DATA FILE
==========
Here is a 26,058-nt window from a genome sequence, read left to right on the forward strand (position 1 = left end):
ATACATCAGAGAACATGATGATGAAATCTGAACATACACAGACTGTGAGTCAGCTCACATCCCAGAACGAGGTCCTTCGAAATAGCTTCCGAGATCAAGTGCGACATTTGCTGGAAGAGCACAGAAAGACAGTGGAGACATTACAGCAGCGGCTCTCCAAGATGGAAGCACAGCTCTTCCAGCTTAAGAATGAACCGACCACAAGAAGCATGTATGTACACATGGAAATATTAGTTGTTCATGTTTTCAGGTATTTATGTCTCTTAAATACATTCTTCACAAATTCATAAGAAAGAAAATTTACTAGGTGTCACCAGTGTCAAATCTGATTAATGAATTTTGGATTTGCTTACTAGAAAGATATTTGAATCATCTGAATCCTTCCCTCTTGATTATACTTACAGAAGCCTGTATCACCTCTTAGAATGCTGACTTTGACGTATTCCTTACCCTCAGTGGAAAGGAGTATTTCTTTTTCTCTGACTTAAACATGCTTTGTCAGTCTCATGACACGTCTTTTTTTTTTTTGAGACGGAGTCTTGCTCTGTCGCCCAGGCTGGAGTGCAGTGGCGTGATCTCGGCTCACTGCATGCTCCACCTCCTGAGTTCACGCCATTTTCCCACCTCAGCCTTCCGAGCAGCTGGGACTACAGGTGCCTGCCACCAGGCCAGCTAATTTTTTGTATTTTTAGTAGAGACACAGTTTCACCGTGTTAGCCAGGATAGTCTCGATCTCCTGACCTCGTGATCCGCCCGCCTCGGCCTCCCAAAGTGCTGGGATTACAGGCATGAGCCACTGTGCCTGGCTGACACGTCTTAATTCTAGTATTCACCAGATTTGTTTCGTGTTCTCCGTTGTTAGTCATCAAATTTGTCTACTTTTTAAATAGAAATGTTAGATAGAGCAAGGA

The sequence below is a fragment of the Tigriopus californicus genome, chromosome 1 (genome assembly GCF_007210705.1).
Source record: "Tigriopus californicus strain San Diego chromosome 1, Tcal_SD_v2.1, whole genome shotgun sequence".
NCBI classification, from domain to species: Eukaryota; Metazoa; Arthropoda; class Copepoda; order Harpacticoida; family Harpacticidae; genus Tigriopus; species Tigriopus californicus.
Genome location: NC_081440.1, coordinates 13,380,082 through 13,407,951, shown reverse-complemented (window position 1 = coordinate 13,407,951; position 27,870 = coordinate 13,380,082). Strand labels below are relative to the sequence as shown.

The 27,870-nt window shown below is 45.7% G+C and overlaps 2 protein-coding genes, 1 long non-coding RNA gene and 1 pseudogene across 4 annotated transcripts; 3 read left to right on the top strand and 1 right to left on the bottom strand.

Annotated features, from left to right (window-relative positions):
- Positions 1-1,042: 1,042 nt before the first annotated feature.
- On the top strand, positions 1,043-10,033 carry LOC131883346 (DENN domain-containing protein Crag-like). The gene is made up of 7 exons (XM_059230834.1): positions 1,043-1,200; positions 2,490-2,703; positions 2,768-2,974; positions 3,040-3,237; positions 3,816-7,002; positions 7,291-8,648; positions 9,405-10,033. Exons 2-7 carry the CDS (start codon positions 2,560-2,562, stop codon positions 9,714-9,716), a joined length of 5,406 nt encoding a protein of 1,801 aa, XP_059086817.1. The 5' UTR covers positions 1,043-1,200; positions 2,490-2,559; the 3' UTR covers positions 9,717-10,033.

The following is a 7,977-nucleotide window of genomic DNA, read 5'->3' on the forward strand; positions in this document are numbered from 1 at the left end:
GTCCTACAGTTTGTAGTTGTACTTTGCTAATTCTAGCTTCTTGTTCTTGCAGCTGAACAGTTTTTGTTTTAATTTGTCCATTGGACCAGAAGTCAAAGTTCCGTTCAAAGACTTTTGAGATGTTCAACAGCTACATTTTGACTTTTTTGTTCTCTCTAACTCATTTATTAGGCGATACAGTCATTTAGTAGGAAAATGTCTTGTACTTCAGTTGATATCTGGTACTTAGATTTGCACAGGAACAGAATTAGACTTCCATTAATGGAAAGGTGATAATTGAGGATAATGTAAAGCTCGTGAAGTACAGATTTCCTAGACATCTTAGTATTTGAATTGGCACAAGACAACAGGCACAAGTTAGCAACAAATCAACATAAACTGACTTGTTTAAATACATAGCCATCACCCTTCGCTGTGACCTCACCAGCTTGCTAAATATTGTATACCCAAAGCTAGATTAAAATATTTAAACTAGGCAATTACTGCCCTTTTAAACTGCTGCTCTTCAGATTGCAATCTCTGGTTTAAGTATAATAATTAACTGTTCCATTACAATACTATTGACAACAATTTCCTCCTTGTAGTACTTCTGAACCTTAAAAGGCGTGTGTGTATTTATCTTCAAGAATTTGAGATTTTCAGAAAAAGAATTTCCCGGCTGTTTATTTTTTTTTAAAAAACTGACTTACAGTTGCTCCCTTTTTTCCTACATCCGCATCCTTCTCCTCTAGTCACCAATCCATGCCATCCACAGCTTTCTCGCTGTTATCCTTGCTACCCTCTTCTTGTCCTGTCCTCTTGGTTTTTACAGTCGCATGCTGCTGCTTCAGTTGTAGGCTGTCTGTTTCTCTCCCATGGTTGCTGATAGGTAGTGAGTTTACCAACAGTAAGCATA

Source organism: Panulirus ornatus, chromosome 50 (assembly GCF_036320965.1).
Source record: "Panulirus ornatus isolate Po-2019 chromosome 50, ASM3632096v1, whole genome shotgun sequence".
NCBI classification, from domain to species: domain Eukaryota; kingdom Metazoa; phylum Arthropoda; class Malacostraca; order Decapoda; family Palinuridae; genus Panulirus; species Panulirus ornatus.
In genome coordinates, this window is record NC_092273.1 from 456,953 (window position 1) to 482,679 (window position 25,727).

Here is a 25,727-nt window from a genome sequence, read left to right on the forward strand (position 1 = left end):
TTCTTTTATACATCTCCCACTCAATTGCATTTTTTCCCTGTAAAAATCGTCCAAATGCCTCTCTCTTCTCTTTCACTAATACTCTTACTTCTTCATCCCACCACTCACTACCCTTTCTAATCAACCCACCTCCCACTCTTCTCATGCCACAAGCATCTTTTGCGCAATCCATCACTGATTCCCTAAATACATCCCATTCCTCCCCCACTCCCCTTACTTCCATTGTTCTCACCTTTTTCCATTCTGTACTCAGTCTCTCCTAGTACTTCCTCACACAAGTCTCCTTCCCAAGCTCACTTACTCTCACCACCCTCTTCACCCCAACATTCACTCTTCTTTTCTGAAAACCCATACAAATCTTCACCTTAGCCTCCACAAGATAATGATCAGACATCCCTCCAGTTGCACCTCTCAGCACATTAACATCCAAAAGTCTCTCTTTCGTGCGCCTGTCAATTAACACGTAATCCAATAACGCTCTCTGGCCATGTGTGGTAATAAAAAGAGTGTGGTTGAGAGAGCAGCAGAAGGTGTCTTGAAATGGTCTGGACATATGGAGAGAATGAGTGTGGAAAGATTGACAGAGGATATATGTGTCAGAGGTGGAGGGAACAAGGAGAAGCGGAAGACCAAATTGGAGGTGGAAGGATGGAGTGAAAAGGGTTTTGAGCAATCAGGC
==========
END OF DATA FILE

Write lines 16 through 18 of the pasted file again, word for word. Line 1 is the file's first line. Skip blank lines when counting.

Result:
In genome coordinates, this window is record NC_092273.1 from 456,953 (window position 1) to 482,679 (window position 25,727).

Here is a 25,727-nt window from a genome sequence, read left to right on the forward strand (position 1 = left end):
TTCTTTTATACATCTCCCACTCAATTGCATTTTTTCCCTGTAAAAATCGTCCAAATGCCTCTCTCTTCTCTTTCACTAATACTCTTACTTCTTCATCCCACCACTCACTACCCTTTCTAATCAACCCACCTCCCACTCTTCTCATGCCACAAGCATCTTTTGCGCAATCCATCACTGATTCCCTAAATACATCCCATTCCTCCCCCACTCCCCTTACTTCCATTGTTCTCACCTTTTTCCATTCTGTACTCAGTCTCTCCTAGTACTTCCTCACACAAGTCTCCTTCCCAAGCTCACTTACTCTCACCACCCTCTTCACCCCAACATTCACTCTTCTTTTCTGAAAACCCATACAAATCTTCACCTTAGCCTCCACAAGATAATGATCAGACATCCCTCCAGTTGCACCTCTCAGCACATTAACATCCAAAAGTCTCTCTTTCGTGCGCCTGTCAATTAACACGTAATCCAATAACGCTCTCTGGCCATGTGTGGTAATAAAAAGAGTGTGGTTGAGAGAGCAGCAGAAGGTGTCTTGAAATGGTCTGGACATATGGAGAGAATGAGTGTGGAAAGATTGACAGAGGATATATGTGTCAGAGGTGGAGGGAACAAGGAGAAGCGGAAGACCAAATTGGAGGTGGAAGGATGGAGTGAAAAGGGTTTTGAGCAATCAGGC